In a recent article, Richard Chambers, IIA CEO, identified the following “Five Classic Myths About Internal Auditing

  • Internal auditors are accountants by training.
  • Auditors are nit-pickers and fault-finders.
  • It’s best not to tell the auditors anything unless they specifically ask.
  • Internal auditors follow a cycle in selecting their audit “targets” and use standard checklists so they can audit the same things the same way each time.
  • Internal audit is the corporate “police function.”

These “myths” are spot on.  But how do we overcome these myths.  It is not easy, but here are some of my thoughts:

Myth #1 Internal auditors are accountants by training.

To overcome this myth, create a diverse staff.  Hire individuals with diverse backgrounds.  Hospital auditors do it all the time.  Many have Registered Nurses on staff who perform anything from billing and coding audits to hospital operation audits.

Train alongside your clients when possible.  Your clients train to become better at what they do.  So should you.  While audit specific training is definitely important, so are your client’s specific tasks.  For example, if you are an auditor for a trucking company, occasionally ride along with drivers or consider learning how to drive a big rig.

I am currently in higher education.  Upon entering the industry, one of my first tasks was to enroll in a course.  I need to experience our services as a customer.  This “on the job training” was very valuable.

Myth #2 Auditors are nit-pickers and fault-finders.

Well, part of what we do is to evaluate environments.  The focus is on preserving, protecting and continuous improvement.  We must communicate this in our actions.  Therefore, it is important to prioritize projects and issues we present to management.  Keeping the end goal in mind (i.e. the betterment of the organization) can help reduce this myth.

Myth #3 It’s best not to tell the auditors anything unless they specifically ask.

This helps none in the long run.  It is up to us to build a relationship based on trust and respect so that our clients can have honest and open dialog with us.  This is one of the hardest myths to overcome because there is no quick solution.  We must develop our soft skills and use them effectively.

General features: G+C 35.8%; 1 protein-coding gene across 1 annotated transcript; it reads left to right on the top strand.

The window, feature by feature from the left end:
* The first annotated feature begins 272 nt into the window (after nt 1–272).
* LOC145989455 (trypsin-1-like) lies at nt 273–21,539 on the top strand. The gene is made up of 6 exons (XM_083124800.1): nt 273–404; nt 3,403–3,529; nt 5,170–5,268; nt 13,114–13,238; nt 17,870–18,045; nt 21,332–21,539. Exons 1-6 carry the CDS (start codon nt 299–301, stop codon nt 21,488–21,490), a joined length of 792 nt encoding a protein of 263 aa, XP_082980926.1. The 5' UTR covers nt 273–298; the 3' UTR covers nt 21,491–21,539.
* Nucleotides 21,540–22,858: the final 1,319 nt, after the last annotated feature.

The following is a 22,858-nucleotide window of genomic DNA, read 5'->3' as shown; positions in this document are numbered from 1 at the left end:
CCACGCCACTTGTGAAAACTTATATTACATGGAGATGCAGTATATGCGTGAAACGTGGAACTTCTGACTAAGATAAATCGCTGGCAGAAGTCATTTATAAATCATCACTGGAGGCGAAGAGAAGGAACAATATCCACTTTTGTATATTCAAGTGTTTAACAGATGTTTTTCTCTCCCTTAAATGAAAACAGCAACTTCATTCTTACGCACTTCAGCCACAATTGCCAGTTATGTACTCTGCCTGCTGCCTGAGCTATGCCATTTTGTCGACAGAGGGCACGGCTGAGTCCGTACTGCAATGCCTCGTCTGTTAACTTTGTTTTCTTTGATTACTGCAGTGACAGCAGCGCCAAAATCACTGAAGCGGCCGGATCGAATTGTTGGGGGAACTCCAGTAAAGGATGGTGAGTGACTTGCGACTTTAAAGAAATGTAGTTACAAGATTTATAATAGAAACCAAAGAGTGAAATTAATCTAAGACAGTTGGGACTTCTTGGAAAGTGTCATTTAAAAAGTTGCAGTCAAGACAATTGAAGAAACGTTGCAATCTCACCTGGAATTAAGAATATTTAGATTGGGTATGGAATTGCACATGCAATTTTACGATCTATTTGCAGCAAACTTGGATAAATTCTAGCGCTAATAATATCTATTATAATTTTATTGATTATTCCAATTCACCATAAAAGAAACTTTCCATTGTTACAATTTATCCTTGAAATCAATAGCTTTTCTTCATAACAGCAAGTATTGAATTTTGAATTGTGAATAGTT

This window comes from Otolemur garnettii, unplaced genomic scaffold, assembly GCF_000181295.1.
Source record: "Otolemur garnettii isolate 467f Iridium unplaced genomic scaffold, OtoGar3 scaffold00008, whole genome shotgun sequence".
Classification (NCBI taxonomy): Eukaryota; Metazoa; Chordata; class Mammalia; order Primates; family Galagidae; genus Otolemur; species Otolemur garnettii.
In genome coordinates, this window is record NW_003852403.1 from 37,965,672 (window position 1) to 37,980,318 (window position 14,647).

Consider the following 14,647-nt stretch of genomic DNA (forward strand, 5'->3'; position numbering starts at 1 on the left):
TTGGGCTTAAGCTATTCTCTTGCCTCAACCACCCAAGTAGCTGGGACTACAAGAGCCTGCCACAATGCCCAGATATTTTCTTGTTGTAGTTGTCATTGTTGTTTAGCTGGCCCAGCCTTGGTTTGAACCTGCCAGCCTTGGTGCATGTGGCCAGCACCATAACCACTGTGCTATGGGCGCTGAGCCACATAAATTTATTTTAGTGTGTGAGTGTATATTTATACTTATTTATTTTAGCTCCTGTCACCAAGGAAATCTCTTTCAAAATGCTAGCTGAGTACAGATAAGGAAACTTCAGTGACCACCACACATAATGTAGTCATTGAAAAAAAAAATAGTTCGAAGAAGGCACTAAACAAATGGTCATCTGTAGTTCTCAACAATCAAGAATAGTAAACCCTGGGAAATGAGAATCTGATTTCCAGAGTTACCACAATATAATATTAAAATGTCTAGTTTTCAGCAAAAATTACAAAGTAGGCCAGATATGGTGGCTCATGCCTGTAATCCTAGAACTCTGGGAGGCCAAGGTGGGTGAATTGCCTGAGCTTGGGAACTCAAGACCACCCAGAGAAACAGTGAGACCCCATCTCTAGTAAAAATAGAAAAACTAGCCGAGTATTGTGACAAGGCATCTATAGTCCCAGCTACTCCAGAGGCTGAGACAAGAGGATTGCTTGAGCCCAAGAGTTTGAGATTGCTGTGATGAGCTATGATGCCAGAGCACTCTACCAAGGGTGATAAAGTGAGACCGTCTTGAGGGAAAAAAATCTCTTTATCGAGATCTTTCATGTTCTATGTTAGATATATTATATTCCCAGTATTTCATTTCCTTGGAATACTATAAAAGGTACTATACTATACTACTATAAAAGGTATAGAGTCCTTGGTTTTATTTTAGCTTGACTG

Myth #4 Internal auditors follow a cycle in selecting their audit “targets” and use standard checklists so they can audit the same things the same way each time.

This perception/myth can be broken by simply changing the way we audit.  If the audit plan includes the same areas, then our clients will believe myth #4.  To overcome this, do something different.  Get out of your comfort zone.  Try auditing something in your organization that you have never touched before.  For example, try auditing your organizations social media strategy and operations.  This is a fairly new risk facing many organizations.  An audit done right in this area can disprove myths 1 and 4.

Myth #5 Internal audit is the corporate “police function.”

Shattering this myth is easy.  This is probably the only easy one on the list.  Simply put, check your attitude.  Present yourself as a collaborative partner through your actions and you will become one.



Any thoughts?

Robert Berry

Robert (That Audit Guy) Berry is a risk, compliance and auditing advocate, educator and innovator. He helps good professionals become better by creating articles, web services and training that allow them to expand their knowledge network.

Robert Berry

Whidbey General Hospital audit reveals payroll problems – http://t.co/5DVklhNOik – 25 days ago

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